[2] Jackson, Myles Spectrum of Belief (2000) p. 1-5

[3] According to King, H The History of the Telescope (2003) p. 177-8

[4] The actions of Utzschneider, Guidand, and Fraunhofer were found in King, H The History of the Telescope (2003) p. 177-9

[5] According to Band, J. C. D. Lines of Light (2017)

[6] According to King, H The History of the Telescope (2003) p. 186

[7] Fraunhofer, J “Determination of the Refractive and the Dispersive power of different kinds of glass, with reference to the perfecting of achromatic telescopes” (1817) found translated in Prismatic and Diffraction Spectra, Memoirs (1899) p. 3

[8] Fraunhofer, J “Determination of the Refractive and the Dispersive power of different kinds of glass, with reference to the perfecting of achromatic telescopes” (1817) found translated in Prismatic and Diffraction Spectra, Memoirs (1899) p. 4

[9] Wollaston, W “A Method of examining refractive and dispersive Powers, by prismatic Reflection” (June 24, 1802) Phil. Trans. R. Soc. Vol. 92 p. 378

[10] Fraunhofer, J “Determination of the Refractive and the Dispersive power of different kinds of glass, with reference to the perfecting of achromatic telescopes” (1817) found translated in Prismatic and Diffraction Spectra, Memoirs (1899) p. 5

[11] Fraunhofer, J “Determination of the Refractive and the Dispersive power of different kinds of glass, with reference to the perfecting of achromatic telescopes” (1817) found translated in Prismatic and Diffraction Spectra, Memoirs (1899) p. 8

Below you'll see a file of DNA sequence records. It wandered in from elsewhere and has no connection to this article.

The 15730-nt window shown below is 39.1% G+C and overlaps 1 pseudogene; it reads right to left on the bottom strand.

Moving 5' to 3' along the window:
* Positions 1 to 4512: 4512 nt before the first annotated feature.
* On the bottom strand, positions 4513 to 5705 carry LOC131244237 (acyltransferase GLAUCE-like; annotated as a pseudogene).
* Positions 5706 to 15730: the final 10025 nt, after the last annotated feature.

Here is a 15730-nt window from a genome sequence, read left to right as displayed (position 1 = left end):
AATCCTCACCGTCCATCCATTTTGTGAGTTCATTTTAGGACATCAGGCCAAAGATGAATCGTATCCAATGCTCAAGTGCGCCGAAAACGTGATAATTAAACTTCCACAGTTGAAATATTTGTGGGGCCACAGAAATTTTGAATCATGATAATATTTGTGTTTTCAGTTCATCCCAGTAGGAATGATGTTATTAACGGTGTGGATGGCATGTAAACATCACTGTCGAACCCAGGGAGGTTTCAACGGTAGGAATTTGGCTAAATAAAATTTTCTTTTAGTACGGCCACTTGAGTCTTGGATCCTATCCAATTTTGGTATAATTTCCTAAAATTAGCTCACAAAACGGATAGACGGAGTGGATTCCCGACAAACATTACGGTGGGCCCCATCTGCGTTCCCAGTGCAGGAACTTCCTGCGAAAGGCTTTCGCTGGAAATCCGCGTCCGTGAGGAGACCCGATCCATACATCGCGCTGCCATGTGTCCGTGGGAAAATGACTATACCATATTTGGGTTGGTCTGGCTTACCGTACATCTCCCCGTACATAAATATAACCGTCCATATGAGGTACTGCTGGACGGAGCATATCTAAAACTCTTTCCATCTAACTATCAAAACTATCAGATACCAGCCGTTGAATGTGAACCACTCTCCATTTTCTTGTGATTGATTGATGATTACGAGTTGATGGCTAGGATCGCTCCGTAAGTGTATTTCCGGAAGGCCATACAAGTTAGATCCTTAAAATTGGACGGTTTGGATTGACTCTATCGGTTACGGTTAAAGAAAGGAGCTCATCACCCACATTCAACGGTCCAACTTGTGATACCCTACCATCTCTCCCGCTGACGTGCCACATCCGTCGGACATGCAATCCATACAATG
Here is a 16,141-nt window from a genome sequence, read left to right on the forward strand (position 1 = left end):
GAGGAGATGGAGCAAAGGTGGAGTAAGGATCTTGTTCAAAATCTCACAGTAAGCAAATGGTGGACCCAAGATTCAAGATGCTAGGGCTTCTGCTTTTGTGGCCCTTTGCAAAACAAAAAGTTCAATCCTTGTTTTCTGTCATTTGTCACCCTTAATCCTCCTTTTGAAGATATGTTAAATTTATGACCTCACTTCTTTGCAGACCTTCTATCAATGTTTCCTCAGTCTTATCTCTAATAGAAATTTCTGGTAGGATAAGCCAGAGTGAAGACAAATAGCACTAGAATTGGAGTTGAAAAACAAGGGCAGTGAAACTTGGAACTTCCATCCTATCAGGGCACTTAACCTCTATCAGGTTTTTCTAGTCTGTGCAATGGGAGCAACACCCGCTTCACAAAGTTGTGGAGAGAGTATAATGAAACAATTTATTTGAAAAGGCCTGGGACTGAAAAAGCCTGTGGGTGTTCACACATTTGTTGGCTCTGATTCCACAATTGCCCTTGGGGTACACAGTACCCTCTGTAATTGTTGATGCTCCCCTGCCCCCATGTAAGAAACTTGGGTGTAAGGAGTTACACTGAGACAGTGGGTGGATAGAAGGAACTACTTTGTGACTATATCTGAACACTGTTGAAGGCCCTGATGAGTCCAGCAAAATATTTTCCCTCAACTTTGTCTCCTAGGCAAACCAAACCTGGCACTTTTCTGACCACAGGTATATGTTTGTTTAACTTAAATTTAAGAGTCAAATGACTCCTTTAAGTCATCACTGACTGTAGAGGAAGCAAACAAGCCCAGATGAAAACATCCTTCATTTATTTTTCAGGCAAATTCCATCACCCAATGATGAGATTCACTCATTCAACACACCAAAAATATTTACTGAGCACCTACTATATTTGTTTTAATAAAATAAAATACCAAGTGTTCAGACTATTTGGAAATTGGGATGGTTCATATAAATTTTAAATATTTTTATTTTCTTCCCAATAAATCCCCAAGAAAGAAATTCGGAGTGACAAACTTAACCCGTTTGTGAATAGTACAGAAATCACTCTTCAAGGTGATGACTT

[12] Fraunhofer, J “Determination of the Refractive and the Dispersive power of different kinds of glass, with reference to the perfecting of achromatic telescopes” (1817) found translated in Prismatic and Diffraction Spectra, Memoirs (1899) p. 8

[13] Fraunhofer, J “Determination of the Refractive and the Dispersive power of different kinds of glass, with reference to the perfecting of achromatic telescopes” (1817) found translated in Prismatic and Diffraction Spectra, Memoirs (1899) p. 10

[14] According to Fraunhofer, J “New Modification of Light” (1823) found translated in Prismatic and Diffraction Spectra, Memoirs (1899) p. 22

[15] According to Fraunhofer, J “New Modification of Light” (1823) found translated in Prismatic and Diffraction Spectra, Memoirs (1899) p. 22

[16] According to Fraunhofer, J “New Modification of Light” (1823) found translated in Prismatic and Diffraction Spectra, Memoirs (1899) p. 22